Cast: Akshay Kumar, Ileana D’Cruz, Arjan Bajwa, Esha Gupta
Directed by: Tinu Suresh Desai
Produced by: Neeraj Pandey, Aruna Bhatia, Nittin Keni, Akash Chawla, Virender Arora, Ishwar Kapoor, Shital Bhatia
Banner: Zee Studio KriArj Entertainment Cape Of Good Films Plan C Studios
Music Composed by: Ankit Tiwari, Arko Pravo Mukherjee, Raghav Sachar
For Akshay Kumar fans, Rustom is bound to be a full-on treat. The courtroom drama is scripted, crafted and geared to give the lead actor all the space that he needs in order to own the project. The star of the show proves equal to the task. Unfortunately, Rustom, which fictionalizes the sensational true story of naval officer Kawas Manekshaw Nanavati, comes nowhere near becoming an irresistible cinematic account of a murder trial.
Rustom Pavri (Akshay Kumar), an honourable officer of the Indian Navy shoots his friend Vikram (Arjan Bajwa) to death after discovering that his wife Cynthia (Ileana D’Cruz) had an affair with the rich businessman. The Commander surrenders himself to the Police immediately and admits to have killed Vikram but pleads ‘not guilty’ in court. Is he convicted or acquitted?
Rustom has a cracker of a beginning. Without wasting any time, the director comes straight to the point. He takes us quickly through the circumstances in which Rustom shoots Vikram and the trial begins.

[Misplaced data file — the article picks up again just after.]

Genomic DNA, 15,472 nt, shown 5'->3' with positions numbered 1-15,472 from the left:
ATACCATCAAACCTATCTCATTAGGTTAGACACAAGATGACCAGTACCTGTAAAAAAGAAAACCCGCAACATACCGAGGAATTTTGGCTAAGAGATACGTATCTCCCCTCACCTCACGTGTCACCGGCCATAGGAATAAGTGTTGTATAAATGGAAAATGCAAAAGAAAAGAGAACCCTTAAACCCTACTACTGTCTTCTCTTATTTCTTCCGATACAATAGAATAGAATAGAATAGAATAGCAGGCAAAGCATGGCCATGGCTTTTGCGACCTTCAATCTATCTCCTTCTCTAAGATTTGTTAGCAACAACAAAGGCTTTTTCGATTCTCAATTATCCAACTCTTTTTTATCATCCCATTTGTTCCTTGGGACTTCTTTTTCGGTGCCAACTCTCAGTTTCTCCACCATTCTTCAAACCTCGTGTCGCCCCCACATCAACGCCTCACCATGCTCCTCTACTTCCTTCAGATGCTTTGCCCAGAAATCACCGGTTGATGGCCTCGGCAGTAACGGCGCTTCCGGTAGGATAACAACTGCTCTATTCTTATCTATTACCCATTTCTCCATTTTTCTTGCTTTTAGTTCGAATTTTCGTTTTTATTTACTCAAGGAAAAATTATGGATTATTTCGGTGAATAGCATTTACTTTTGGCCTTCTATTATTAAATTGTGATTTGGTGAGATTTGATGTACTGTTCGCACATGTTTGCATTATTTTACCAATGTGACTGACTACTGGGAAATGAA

Akshay Kumar: His new avatar has really impressed the audience, who say he has reinvented himself with “Rustom” once again after “Special 26” and “Baby.” He has delivered brilliant performance, which is the main highlight of the movie.
Ileana D’Cruz: She has done justice to her role and her scintillating moments with Akshay Kumar are among the highlights of the film.
Nadkarni, Sachin Khedekar, Kumud Mishra and Pawan Malhotra have played important roles and their performances are also assets to the movie.
Brilliant script, good songs and background score, amazing picturisation and superb selection of exotic locales and warships are the big attractions on the technical front. There is attention to detail in the sets and Rustom feels like a delicious film from the era it represents. First-time director Tinu Suresh Desai does a good job, and the editing between shots is decent.